Thursday, February 26, 2015

Reductio ad Hitlerum

Godwin’s Law states that as an internet debate continues, the probability of somebody making an inappropriate comparison with Hitler or the nazis tends towards 1. In plain English, this means that if you get into a long argument, somebody is bound to say something crass and stupid, like “Hitler had a dog, therefore all dog-owners are nazis.” The unwritten rule is that when this happens, the debate is over, and whoever made that comparison is automatically deemed to have lost it. I imagine there is an equivalent law for inappropriate references to Stalin or communism, and if anyone knows what it’s called, I’d be interested to find out.

It’s an important point for me because I personally cringe whenever, for example, people complain that Google is staffed by Nazis just because YouTube redesigned its site. I’ve thought long and hard about why I don’t have the same reaction when people make light of the Spanish Inquisition, and come to the conclusion that it’s several generations removed from us, no longer so clearly in the collective consciousness. That, and the fact that it always makes me think of Monty Python.

Nazi Germany, though, is still just about in living memory, and not something Germans feel they can joke about. There is also the point that there are extremist political groups that draw on nazi ideology for their inspiration — which is to say, there are actual groups of people that can fairly and almost accurately be termed “nazi”. These groups do not include people who insist on criticizing every split infinitive and misattached modifier.

I recently saw a fairly old tweet (which I won’t attempt to identify, as I’m not trying to start a twit-storm) featuring an image of a Venn diagram. Various circles with labels like “MRAs” (i.e., “Men’s Rights Activists”) and “Gamers” all intersected to such a degree that very little was outside of the intersection labelled “Nazis”.

Now, I suspect this is supposed to be sarcastic, but I can’t really tell. Mostly, I can’t really tell because, well, it looks sarcastic, but then somebody tweeted to him that you can’t call these people Nazis, and he tweeted back that yes, he could. Well... yes, he can. I just don’t think it’s a good idea, and if he was being serious, he was also being horribly ignorant. Looking through his Twitter feed, he certainly seems to have it in for gamers.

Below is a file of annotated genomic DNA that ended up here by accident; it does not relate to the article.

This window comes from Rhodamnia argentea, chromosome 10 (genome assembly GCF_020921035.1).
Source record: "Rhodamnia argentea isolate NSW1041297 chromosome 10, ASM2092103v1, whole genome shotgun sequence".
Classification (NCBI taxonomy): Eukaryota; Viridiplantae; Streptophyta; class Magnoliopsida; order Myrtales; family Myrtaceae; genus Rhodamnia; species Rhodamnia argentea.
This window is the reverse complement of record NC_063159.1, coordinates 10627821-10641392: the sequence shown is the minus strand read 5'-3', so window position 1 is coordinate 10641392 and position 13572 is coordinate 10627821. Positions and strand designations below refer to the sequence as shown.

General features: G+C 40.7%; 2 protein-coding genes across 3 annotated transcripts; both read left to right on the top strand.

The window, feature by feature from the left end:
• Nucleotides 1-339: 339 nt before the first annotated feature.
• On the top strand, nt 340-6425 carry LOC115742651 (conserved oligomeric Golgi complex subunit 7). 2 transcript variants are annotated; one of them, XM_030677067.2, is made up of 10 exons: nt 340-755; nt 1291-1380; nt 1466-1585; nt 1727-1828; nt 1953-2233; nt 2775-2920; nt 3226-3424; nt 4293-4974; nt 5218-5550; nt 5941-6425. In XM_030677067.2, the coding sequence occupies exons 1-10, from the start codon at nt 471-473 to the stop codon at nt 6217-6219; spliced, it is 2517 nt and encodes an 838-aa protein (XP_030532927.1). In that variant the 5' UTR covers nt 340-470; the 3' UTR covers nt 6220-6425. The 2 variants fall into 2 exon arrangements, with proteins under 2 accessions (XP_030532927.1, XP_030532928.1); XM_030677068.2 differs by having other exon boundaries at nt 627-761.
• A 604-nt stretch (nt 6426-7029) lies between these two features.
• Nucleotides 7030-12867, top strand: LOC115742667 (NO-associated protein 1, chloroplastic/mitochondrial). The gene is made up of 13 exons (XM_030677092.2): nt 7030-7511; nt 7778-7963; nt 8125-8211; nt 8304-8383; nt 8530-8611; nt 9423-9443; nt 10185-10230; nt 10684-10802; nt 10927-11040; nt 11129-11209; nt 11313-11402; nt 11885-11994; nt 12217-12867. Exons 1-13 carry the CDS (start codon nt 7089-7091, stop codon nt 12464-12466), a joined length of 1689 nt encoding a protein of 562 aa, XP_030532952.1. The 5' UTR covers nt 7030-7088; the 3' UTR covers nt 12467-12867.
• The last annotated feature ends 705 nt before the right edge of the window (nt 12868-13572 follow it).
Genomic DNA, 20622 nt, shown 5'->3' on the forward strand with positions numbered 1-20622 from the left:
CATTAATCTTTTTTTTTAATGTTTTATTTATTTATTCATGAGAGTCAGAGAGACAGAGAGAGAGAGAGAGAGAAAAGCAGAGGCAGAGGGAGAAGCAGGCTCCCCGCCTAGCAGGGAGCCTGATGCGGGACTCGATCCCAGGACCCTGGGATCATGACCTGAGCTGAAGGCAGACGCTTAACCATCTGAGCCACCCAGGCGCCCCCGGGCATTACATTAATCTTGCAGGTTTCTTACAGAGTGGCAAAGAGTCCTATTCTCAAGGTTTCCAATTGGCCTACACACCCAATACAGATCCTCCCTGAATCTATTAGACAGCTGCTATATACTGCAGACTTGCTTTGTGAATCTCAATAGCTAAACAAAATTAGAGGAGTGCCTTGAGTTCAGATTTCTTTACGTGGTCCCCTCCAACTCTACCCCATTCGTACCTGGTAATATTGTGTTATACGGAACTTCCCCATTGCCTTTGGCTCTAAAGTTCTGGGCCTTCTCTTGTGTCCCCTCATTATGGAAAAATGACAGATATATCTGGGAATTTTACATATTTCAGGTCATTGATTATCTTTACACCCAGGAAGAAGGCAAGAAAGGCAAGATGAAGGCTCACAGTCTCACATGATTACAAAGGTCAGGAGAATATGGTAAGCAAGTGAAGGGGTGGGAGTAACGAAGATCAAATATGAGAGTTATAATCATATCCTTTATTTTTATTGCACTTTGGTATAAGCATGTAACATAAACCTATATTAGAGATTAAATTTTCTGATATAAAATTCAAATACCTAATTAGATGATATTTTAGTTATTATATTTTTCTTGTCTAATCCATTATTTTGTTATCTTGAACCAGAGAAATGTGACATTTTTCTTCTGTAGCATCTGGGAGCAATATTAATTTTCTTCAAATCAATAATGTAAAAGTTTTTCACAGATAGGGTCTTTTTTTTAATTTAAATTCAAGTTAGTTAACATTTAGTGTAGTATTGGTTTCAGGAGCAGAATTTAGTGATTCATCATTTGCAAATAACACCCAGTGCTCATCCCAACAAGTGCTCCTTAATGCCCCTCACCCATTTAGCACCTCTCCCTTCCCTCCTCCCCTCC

I think “gamers” probably refers to the storm-in-a-teacup story known as “gamergate” which revealed to a barely credulous world the astounding fact that some people who play or create video games are (gasp!) nasty bullies who are prepared to use threats of physical (including sexual) violence to intimidate. Which is a horrible situation that should never be, but hardly a surprise to anyone who has had any kind of experience with human beings, and certainly doesn’t warrant classing nearly all gamers as nazis. MRAs, for those who don’t know, are men who ostensibly worry that feminism has gone too far, but when you speak to them they turn out to be what my mother euphemistically calls “male chauvinist pigs”.

Nasty people. But “nazis”?

In my estimation, nazis are also nasty people, but it doesn’t follow that all nasty people are nazis. Let’s be clear what we are talking about: National socialism is a political ideology which takes fascism (which itself replaces socialism’s class warfare with warfare between nations) and grafts onto it “scientific racism” (a nice way to refer to the practice of using pseudo-science to justify xenophobia). Having established a one-party state, the nazis set about imprisoning and murdering millions and millions of people, spending vast amounts of money nobody had which would have ruined Germany’s economy had they not also provoked a deadly war which laid waste to much of Europe. Estimates of the number of people killed by the nazi regime go up to about 21 million.

There is, quite simply, no comparison there. It jars to see people using the word “nazi” to mean “unpleasant” or “unnecessarily strict” because while many members of the Nazi Party were undoubtedly both, the term means a whole lot more besides.

Saturday, February 21, 2015

On turning a setback into an opportunity

Germans are regularly accused of not having a sense of humour, which of course isn’t true. (To clarify: yes, it is true they are regularly accused; it is not true they don’t have one.) German humour may sometimes be laboured and overly goofy, and it is true there are areas of life where humour is definitely unwelcome (try giving a light-hearted eulogy at a German funeral, for example, and nobody will speak to you for three months); but that’s not the same as saying Germans are humourless. It’s just that there is a Time And A Place.

Sometimes, though, a little humour can pop up in unexpected places, and the sheer rarity of that happening makes it all the more awesome.

Case in point: a little while back, an optician’s in our area was broken into, and the thieves made off with thousands of euros’ worth of spectacle frames.

Yes, spectacle frames. It’s hard to imagine a black market in spectacle frames, but unless the burglars were themselves in dire need of eye tests and broke into the wrong establishment, it seems there is, somewhere on this planet, a man sidling up to opticians in pubs and whispering out of the corner of his mouth: “Got some stuff for you. Two dozen frames. Fell off the back of a lorry. To you, half a grand.”